Tiling kitchen floor [Archive] - Ceramic Tile Advice Forums - John Bridge Ceramic Tile

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pfeener
10-04-2006, 07:18 PM
I wonder if you guys could give this a read and see if I'm doing anything wrong. I'm getting ready to put down 3/8 thick Italian porcelain tile on my kitchen floor that's 10' by 15'. The house is about 60 years old and has regular conventional 2X10 16 inch on center floor joists with 3/4 inch rough sawn boards run on the diagonal. I need to match up with 3/4 inch oak flooring in the dining room.

Here's what I was thinking; refasten the floor boards with 2 1/2 inch square drive deck screws. Lay down either 3/8 or 1/2 inch BC plywood with the plywood grain running perpendicular to the joists. Fasten every 6 inches with screws to the floor boards and not the joists. (should I glue down the plywood?) Layer Ditra over the plywood using Versabond thinset and tile over the Ditra. The Ditra site says to use unmodified thinset to set the tile. Can I use the Versbond since it's only a "slighly modified" thinset or does anyone have any recommendations on the best unmodified thinsets to use in this application.

Thanks in advance for your help. You guys have been great with my other projects.

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Tool Guy - Kg
10-04-2006, 07:45 PM
Hi Paul,
Your plan sounds good, providing that the joists meet Deflecto (http://www.johnbridge.com/vbulletin/deflecto.pl) standards for your tile.

No, don't glue the plywood down with anything like construction adhesive. That will create a new problem.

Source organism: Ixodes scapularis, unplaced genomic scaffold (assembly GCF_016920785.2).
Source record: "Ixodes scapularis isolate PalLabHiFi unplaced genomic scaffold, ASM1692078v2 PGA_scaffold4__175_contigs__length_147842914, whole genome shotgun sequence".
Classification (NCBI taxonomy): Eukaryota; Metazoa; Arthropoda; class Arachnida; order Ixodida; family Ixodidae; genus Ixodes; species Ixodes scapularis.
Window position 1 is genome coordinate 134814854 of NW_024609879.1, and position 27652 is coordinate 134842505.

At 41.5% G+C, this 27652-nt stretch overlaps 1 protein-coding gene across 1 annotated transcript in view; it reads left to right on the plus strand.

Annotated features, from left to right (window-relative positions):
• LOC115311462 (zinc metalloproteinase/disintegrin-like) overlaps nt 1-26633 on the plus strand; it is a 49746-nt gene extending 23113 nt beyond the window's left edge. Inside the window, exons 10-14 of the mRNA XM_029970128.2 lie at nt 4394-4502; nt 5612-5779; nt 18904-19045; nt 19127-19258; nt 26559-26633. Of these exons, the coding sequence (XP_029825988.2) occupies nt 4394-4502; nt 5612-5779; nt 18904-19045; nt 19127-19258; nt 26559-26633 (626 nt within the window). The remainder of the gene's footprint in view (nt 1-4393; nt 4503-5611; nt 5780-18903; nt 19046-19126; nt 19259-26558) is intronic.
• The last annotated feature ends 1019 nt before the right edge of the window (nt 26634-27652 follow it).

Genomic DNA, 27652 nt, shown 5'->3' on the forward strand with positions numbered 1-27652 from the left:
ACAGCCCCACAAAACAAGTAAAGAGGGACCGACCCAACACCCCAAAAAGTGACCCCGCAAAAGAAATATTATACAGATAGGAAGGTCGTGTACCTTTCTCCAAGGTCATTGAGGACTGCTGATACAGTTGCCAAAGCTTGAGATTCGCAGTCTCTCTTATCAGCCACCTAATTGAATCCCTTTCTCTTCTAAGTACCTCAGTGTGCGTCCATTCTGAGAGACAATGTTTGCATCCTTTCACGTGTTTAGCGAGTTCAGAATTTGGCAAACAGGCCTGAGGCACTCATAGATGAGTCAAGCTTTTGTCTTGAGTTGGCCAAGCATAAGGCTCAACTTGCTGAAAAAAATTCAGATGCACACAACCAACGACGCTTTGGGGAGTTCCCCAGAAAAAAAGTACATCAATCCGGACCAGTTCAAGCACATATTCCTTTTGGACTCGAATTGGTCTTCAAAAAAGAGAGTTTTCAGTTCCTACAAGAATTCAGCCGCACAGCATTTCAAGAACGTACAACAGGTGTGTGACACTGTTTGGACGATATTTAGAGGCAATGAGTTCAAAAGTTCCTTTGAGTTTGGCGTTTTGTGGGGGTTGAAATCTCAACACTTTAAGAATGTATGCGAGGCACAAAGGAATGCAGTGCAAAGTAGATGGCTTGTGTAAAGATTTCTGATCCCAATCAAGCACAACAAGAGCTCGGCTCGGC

As far as the Versabond to set the tile. Yes, you can do it and it will work, but you will void your warranty because the that thinset is modified. John Bridge uses Versabond all the time like this and he's happy, even without the warranty. If you wanna recommendation for a good unmodified, you can use Tec's Full Set (http://www.tecspecialty.com/product_detail.asp?prodId=22). :)

jadnashua
10-04-2006, 07:47 PM
I'd use the 1/2", and don't glue it...gluing ply to dimmensional lumber is frought with likely complications. You didn't say how big the tile are. You'd probably be okay, but a good quality unmodified would work. Backbutter the tile to burn a good layer of thinset into it, and set them. The bigger the tile, the longer it would take for the modified to dry...it needs to do both dry and cure, where the unmodified only has to cure (in the absence of air).

pfeener
10-05-2006, 07:44 AM
Thanks for your advice. The tile is in varying sizes and forms a 3 tile pattern. The largest piece of tile in the pattern is 18X18 and the next largest is 12X18 with the remaining piece being 6X12.

Mike2
10-05-2006, 08:10 AM
In that case Paul (18" tile) you'll want to check every SF of floor after the ply is laid down, making sure is it flat. Using an 8' to 10' straight edge, personally I'd shoot for nothing more than 1/8" out over 10'. And with 1/2" ply over 60 year old dimensional lumber, I'd count on having some leveling work to do.

:)

ss3964spd
10-05-2006, 09:35 AM
2X10's, 16" OC, with 3/4 rough sawn boards on a diagonal..... what's the span of the 2X10's?

Doesn't having the 3/4's on a diagonal make the effective OC joist spacing more than 16"? Depends on the diagonal degree of course.

Just wanted to double check - the 3/4's on a diag kind of threw a yellow flag in my mind.

Dan